Hundreds of people streamed into a Wisconsin high school Friday to pay their final respects to six worshippers gunned down by a white supremacist at a Sikh temple in suburban Milwaukee.
Somber, tearful mourners, most wearing scarves on their heads in the Sikh tradition, greeted victims’ family members with hugs at the Oak Creek High School gymnasium. Six open caskets were arranged inside the gymnasium with individual flowers on the bodies and a bouquet on the floor. A large video screen flashed photos of those killed and injured.
After they filed past the wooden caskets, mourners took their seats as Sikh singers sang hymns in Punjabi, an Indian dialect. One of the singers paused to translate some lyrics into English.
“Dear God, you have given me this body and this soul. This body is doing whatever you want me to do. You take this soul, this is your soul,” he said.
Gov. Scott Walker addressed the crowd, telling mourners the Sikh community has shown others that the best way to respond to hate is with love.
“Today we mourn with you, we pray with you, we support you,” Walker said.
Several dozen police officers stood by in the gym, watching the service.
The wake and visitation, initially scheduled to last for two hours, was extended by another two to accommodate mourners who traveled from abroad and U.S. Attorney General Eric Holder as a last-minute speaker. Other dignitaries expected to attend include Wisconsin Gov. Scott Walker and U.S. Rep. Paul Ryan.
After the service, mourners planned to return to the Sikh Temple of Wisconsin where the six died and three others were critically wounded Sunday morning. There, priests will read the Sikh holy book from cover to cover in a traditional rite honoring the dead called “Akhand Path.” That process takes 48 hours.
"We want to pay homage to the spirits who are still in there," said Harpreet Singh, a nephew of one of the victims.
Earlier Friday, about two dozen worshippers milled around the temple, where blood-stained carpet had been replaced and some walls had been freshly painted by members allowed inside the day before.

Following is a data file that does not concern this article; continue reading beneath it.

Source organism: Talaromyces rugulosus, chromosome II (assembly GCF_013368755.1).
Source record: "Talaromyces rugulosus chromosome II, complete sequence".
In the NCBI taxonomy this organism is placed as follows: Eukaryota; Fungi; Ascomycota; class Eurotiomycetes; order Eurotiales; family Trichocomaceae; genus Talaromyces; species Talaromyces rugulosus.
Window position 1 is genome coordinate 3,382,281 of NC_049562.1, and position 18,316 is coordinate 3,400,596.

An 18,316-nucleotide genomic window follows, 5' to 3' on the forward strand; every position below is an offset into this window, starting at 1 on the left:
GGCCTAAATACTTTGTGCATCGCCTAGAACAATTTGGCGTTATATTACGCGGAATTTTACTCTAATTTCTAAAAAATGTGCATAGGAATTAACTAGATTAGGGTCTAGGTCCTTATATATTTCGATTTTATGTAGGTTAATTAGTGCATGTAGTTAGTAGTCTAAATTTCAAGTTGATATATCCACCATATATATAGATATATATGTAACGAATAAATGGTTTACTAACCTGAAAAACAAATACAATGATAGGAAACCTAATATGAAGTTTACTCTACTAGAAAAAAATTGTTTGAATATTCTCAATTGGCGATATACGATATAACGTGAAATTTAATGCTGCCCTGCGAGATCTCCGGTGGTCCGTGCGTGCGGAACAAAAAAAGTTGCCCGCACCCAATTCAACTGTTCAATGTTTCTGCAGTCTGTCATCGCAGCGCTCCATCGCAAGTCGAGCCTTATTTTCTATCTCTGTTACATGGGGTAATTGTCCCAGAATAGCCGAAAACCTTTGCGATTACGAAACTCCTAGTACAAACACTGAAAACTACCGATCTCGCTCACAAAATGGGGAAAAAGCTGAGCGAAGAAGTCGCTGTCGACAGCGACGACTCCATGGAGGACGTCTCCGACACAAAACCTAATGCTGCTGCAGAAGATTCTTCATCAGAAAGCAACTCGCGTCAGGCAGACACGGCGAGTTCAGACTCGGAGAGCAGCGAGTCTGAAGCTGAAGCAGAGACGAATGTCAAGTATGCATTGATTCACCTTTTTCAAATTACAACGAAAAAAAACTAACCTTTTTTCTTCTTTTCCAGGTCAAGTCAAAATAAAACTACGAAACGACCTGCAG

One bullet hole in a door jamb leading to the main prayer hall was left unrepaired as a memorial to the shooting victims.
Kuldeep Chahal, 35, a Sikh teacher from Toronto, arrived at the temple Friday with several other people after driving for 12 hours. Chahal brought banners and cards that temple members in Canada had signed for families of the victims.
“The reason we came down is because we definitely what to show the community how much we support them,” Chahal said.
Federal investigators may never know why 40-year-old Wade Michael Page chose to attack total strangers in a holy place. What they do know is that the Army veteran opened fire with a 9 mm pistol at the temple, shortly before Sunday services were due to begin.
Page killed five men and one woman, and injured two other men. Authorities say he then ambushed the first police officer who responded, shooting him nine times and leaving him in critical condition. A second officer then shot Page in the stomach, and Page took his own life with a shot to the head.
The officer who was injured, Oak Creek Police Lt. Brian Murphy, was upgraded Thursday to satisfactory condition.
The dead included Satwant Singh Kaleka, 65, the temple president who was shot as he tried to fend off Page with a butter knife.
The other victims included:
— Ranjit Singh, 49, and his 41-year-old brother, Sita Singh, two priests whose families were back in India and whose lives in America revolved around their faith;
— Suveg Singh Khattra, 84, a former farmer in India who was a constant presence at the temple;
— Prakash Singh, 39, a priest who was remembered as a fun-loving personality who enjoyed telling jokes; and
— Paramjit Kaur, 41 who worked 66 hours a week to provide for her family, but also found time to pray every day for at least an hour.
The FBI roped off the temple for four days while agents conducted their investigation. They handed the keys back to Sikh leaders Thursday morning.